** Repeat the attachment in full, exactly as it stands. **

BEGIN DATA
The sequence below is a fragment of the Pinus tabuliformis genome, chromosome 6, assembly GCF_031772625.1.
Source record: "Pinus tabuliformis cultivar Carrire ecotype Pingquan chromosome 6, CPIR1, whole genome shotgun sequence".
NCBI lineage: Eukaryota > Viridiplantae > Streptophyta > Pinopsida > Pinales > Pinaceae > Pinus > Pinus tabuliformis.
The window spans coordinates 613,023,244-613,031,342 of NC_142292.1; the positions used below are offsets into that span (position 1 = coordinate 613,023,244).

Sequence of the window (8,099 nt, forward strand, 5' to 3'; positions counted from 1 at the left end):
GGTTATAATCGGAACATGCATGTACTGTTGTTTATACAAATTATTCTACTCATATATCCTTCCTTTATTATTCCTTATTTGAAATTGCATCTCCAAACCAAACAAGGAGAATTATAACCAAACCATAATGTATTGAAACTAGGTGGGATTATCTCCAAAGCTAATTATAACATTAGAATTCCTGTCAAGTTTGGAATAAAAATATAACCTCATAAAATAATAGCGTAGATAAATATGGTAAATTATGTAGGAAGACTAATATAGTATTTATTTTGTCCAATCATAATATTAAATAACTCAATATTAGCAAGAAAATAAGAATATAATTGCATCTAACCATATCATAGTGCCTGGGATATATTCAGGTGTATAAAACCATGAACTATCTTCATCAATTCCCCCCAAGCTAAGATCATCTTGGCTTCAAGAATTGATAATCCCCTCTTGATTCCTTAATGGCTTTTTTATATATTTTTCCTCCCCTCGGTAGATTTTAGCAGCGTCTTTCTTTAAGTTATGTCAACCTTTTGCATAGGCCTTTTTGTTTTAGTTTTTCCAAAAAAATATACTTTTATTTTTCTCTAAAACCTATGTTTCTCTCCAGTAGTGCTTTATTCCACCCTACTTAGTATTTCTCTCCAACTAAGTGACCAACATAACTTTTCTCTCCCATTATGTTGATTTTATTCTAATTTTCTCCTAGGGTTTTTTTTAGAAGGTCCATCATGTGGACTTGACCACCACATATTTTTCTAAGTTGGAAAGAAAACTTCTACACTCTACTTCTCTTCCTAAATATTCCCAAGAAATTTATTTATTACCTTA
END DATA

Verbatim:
The sequence below is a fragment of the Pinus tabuliformis genome, chromosome 6, assembly GCF_031772625.1.
Source record: "Pinus tabuliformis cultivar Carrire ecotype Pingquan chromosome 6, CPIR1, whole genome shotgun sequence".
NCBI lineage: Eukaryota > Viridiplantae > Streptophyta > Pinopsida > Pinales > Pinaceae > Pinus > Pinus tabuliformis.
The window spans coordinates 613,023,244-613,031,342 of NC_142292.1; the positions used below are offsets into that span (position 1 = coordinate 613,023,244).

Sequence of the window (8,099 nt, forward strand, 5' to 3'; positions counted from 1 at the left end):
GGTTATAATCGGAACATGCATGTACTGTTGTTTATACAAATTATTCTACTCATATATCCTTCCTTTATTATTCCTTATTTGAAATTGCATCTCCAAACCAAACAAGGAGAATTATAACCAAACCATAATGTATTGAAACTAGGTGGGATTATCTCCAAAGCTAATTATAACATTAGAATTCCTGTCAAGTTTGGAATAAAAATATAACCTCATAAAATAATAGCGTAGATAAATATGGTAAATTATGTAGGAAGACTAATATAGTATTTATTTTGTCCAATCATAATATTAAATAACTCAATATTAGCAAGAAAATAAGAATATAATTGCATCTAACCATATCATAGTGCCTGGGATATATTCAGGTGTATAAAACCATGAACTATCTTCATCAATTCCCCCCAAGCTAAGATCATCTTGGCTTCAAGAATTGATAATCCCCTCTTGATTCCTTAATGGCTTTTTTATATATTTTTCCTCCCCTCGGTAGATTTTAGCAGCGTCTTTCTTTAAGTTATGTCAACCTTTTGCATAGGCCTTTTTGTTTTAGTTTTTCCAAAAAAATATACTTTTATTTTTCTCTAAAACCTATGTTTCTCTCCAGTAGTGCTTTATTCCACCCTACTTAGTATTTCTCTCCAACTAAGTGACCAACATAACTTTTCTCTCCCATTATGTTGATTTTATTCTAATTTTCTCCTAGGGTTTTTTTTAGAAGGTCCATCATGTGGACTTGACCACCACATATTTTTCTAAGTTGGAAAGAAAACTTCTACACTCTACTTCTCTTCCTAAATATTCCCAAGAAATTTATTTATTACCTTA